Newswise — (New York, September 1, 2015) – According to the American Cancer Society, 62,000 Americans will be diagnosed with thyroid cancer in 2015, most of them before reaching age 55. Experts at the Head and Neck Institute at Mount Sinai Health System encourage the public to perform regular thyroid neck self-exams and be aware of the symptoms of thyroid cancer.
“The thyroid is responsible for producing hormones that help the body regulate its metabolism,” says Marita Teng, MD, Associate Professor of Otolaryngology, Icahn School of Medicine at Mount Sinai. “Although the vast majority of thyroid nodules are benign, some can be cancerous and require examination and follow-up.”
“Fortunately, Thyroid cancer is easily identified,” says Mike Yao, MD, Associate Professor of Otolaryngology, Icahn School of Medicine at Mount Sinai. “Yearly screening and regular check-ups are an important part of early diagnosis for these cancers.”
According to Dr. Teng, examining your neck can in some cases help you find growths that may point to thyroid conditions, including thyroid cancer.
Drs. Teng and Yao are available for interview
FREE Thyroid Cancer Screening at The Mount Sinai Hospital on Thursday, September 10 from 11AM to 2PM, at 1468 Madison Avenue (at 100th St.), Guggenheim Pavilion-Atrium
How to Perform a Thyroid Neck Self-Exam:• Use a mirror and focus on the lower middle area of your neck, above the collarbones, and below the Adam’s apple (larynx). Your thyroid gland is located in this area of your neck.• While focusing on this area in the mirror, tip your head back.• Take a drink of water and swallow.• As you swallow, look at your neck. Check for any bulges or protrusions in this area when you swallow. Don’t confuse the Adam’s apple with the thyroid gland. The thyroid gland is located further down on your neck, closer to the collarbone. You may want to repeat this process several times.• If you do see any bulges or protrusions in this area, see your physician. You may have an enlarged thyroid gland or a thyroid nodule and should be checked to determine whether cancer is present or if treatment for thyroid disease is needed.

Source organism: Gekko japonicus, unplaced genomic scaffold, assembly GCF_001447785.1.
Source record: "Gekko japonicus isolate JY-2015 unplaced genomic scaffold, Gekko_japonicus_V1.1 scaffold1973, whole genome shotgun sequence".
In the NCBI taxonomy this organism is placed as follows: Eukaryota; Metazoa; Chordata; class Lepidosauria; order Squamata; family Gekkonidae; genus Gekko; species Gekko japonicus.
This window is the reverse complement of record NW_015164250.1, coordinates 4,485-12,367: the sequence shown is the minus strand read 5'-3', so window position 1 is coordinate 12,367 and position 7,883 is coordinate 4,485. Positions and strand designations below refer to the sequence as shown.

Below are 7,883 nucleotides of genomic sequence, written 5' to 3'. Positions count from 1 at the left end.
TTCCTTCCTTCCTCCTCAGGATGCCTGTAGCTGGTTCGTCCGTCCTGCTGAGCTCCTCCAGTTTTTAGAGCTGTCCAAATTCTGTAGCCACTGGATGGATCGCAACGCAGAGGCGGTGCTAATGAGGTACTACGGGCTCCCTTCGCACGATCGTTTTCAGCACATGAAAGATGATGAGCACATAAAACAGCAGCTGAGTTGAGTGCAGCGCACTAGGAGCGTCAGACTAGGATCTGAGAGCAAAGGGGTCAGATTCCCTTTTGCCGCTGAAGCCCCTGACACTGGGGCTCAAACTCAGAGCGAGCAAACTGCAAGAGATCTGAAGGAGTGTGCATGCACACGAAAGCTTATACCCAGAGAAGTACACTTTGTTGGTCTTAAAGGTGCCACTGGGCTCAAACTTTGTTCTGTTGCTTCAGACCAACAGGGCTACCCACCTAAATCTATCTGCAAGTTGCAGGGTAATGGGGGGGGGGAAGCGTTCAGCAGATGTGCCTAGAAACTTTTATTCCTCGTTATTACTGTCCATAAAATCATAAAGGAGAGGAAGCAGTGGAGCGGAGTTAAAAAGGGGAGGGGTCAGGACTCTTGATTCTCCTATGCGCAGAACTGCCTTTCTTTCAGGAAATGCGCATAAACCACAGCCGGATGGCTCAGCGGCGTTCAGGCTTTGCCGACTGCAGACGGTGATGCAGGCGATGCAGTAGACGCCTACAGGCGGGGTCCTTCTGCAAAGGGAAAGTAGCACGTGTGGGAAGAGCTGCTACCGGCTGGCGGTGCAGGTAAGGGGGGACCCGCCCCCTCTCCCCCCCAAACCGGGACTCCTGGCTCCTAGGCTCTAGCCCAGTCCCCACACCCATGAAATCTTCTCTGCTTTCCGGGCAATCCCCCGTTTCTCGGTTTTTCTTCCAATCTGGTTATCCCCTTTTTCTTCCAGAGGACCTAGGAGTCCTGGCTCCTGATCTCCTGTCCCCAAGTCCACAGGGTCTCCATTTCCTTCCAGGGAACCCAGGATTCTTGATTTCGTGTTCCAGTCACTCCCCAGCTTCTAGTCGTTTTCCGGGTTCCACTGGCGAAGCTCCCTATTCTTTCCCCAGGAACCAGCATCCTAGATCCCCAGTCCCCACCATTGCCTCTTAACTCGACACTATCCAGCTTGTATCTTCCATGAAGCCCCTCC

Symptoms & Facts About Thyroid Cancer • There are four types of thyroid cancer: papillary cancer, follicular cancer, medullary cancer, and anaplastic cancer. Papillary cancer is the most common form.• Thyroid cancers occur three times more often in women than in men.• Thyroid cancer is the fifth most common cancer in women, and is the fastest growing number of new cases among all cancers in both men and women due to increased detection.• Symptoms of thyroid cancer are: lump in the neck; hoarse voice; enlarged lymph nodes; trouble swallowing or breathing; and constant cough not due to a cold. • Many thyroid cancers are curable if treated appropriately.
About the Mount Sinai Health System The Mount Sinai Health System is an integrated health system committed to providing distinguished care, conducting transformative research, and advancing biomedical education. Structured around seven hospital campuses and a single medical school, the Health System has an extensive ambulatory network and a range of inpatient and outpatient services—from community-based facilities to tertiary and quaternary care.
The System includes approximately 6,100 primary and specialty care physicians; 12 minority-owned free-standing ambulatory surgery centers; more than 140 ambulatory practices throughout the five boroughs of New York City, Westchester, Long Island, and Florida; and 31 affiliated community health centers. Physicians are affiliated with the renowned Icahn School of Medicine at Mount Sinai, which is ranked among the highest in the nation in National Institutes of Health funding per investigator. Seven departments at The Mount Sinai Hospital and one at the New York Eye and Ear Infirmary (NYEE) ranked nationally in the top 25 in the 2015-2016 “Best Hospitals” issue of U.S. News & World Report. Mount Sinai’s Kravis Children’s Hospital also is ranked in seven out of ten pediatric specialties by U.S. News & World Report.
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